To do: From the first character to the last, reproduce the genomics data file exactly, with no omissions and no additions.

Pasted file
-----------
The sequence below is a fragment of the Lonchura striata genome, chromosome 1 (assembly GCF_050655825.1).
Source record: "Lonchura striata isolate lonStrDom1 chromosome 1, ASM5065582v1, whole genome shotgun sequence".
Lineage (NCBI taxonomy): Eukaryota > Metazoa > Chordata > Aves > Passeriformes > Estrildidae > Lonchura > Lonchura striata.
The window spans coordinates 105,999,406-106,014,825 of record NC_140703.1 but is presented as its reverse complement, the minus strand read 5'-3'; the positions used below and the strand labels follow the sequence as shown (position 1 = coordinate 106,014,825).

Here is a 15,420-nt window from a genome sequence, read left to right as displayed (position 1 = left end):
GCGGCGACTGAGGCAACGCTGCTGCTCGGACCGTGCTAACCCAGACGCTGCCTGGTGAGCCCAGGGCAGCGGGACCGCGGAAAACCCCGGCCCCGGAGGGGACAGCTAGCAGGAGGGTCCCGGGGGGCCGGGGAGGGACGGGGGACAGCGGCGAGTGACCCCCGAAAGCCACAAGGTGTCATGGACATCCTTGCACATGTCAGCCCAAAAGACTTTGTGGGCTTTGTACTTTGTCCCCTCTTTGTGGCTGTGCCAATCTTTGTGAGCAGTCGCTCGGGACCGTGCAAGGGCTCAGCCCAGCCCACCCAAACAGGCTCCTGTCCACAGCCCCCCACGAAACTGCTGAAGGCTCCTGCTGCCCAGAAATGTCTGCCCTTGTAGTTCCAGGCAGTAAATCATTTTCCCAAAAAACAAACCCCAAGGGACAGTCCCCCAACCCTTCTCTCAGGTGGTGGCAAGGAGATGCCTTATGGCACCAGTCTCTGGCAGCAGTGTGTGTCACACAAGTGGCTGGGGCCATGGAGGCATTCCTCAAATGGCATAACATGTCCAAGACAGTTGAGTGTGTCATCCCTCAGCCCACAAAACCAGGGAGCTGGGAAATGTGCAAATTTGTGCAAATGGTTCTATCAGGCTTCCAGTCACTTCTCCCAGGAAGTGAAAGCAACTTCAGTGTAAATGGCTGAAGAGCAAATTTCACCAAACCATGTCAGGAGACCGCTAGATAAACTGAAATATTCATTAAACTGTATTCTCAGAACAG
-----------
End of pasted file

The sequence below is a fragment of the Lonchura striata genome, chromosome 1 (assembly GCF_050655825.1).
Source record: "Lonchura striata isolate lonStrDom1 chromosome 1, ASM5065582v1, whole genome shotgun sequence".
Lineage (NCBI taxonomy): Eukaryota > Metazoa > Chordata > Aves > Passeriformes > Estrildidae > Lonchura > Lonchura striata.
The window spans coordinates 105,999,406-106,014,825 of record NC_140703.1 but is presented as its reverse complement, the minus strand read 5'-3'; the positions used below and the strand labels follow the sequence as shown (position 1 = coordinate 106,014,825).

Here is a 15,420-nt window from a genome sequence, read left to right as displayed (position 1 = left end):
GCGGCGACTGAGGCAACGCTGCTGCTCGGACCGTGCTAACCCAGACGCTGCCTGGTGAGCCCAGGGCAGCGGGACCGCGGAAAACCCCGGCCCCGGAGGGGACAGCTAGCAGGAGGGTCCCGGGGGGCCGGGGAGGGACGGGGGACAGCGGCGAGTGACCCCCGAAAGCCACAAGGTGTCATGGACATCCTTGCACATGTCAGCCCAAAAGACTTTGTGGGCTTTGTACTTTGTCCCCTCTTTGTGGCTGTGCCAATCTTTGTGAGCAGTCGCTCGGGACCGTGCAAGGGCTCAGCCCAGCCCACCCAAACAGGCTCCTGTCCACAGCCCCCCACGAAACTGCTGAAGGCTCCTGCTGCCCAGAAATGTCTGCCCTTGTAGTTCCAGGCAGTAAATCATTTTCCCAAAAAACAAACCCCAAGGGACAGTCCCCCAACCCTTCTCTCAGGTGGTGGCAAGGAGATGCCTTATGGCACCAGTCTCTGGCAGCAGTGTGTGTCACACAAGTGGCTGGGGCCATGGAGGCATTCCTCAAATGGCATAACATGTCCAAGACAGTTGAGTGTGTCATCCCTCAGCCCACAAAACCAGGGAGCTGGGAAATGTGCAAATTTGTGCAAATGGTTCTATCAGGCTTCCAGTCACTTCTCCCAGGAAGTGAAAGCAACTTCAGTGTAAATGGCTGAAGAGCAAATTTCACCAAACCATGTCAGGAGACCGCTAGATAAACTGAAATATTCATTAAACTGTATTCTCAGAACAG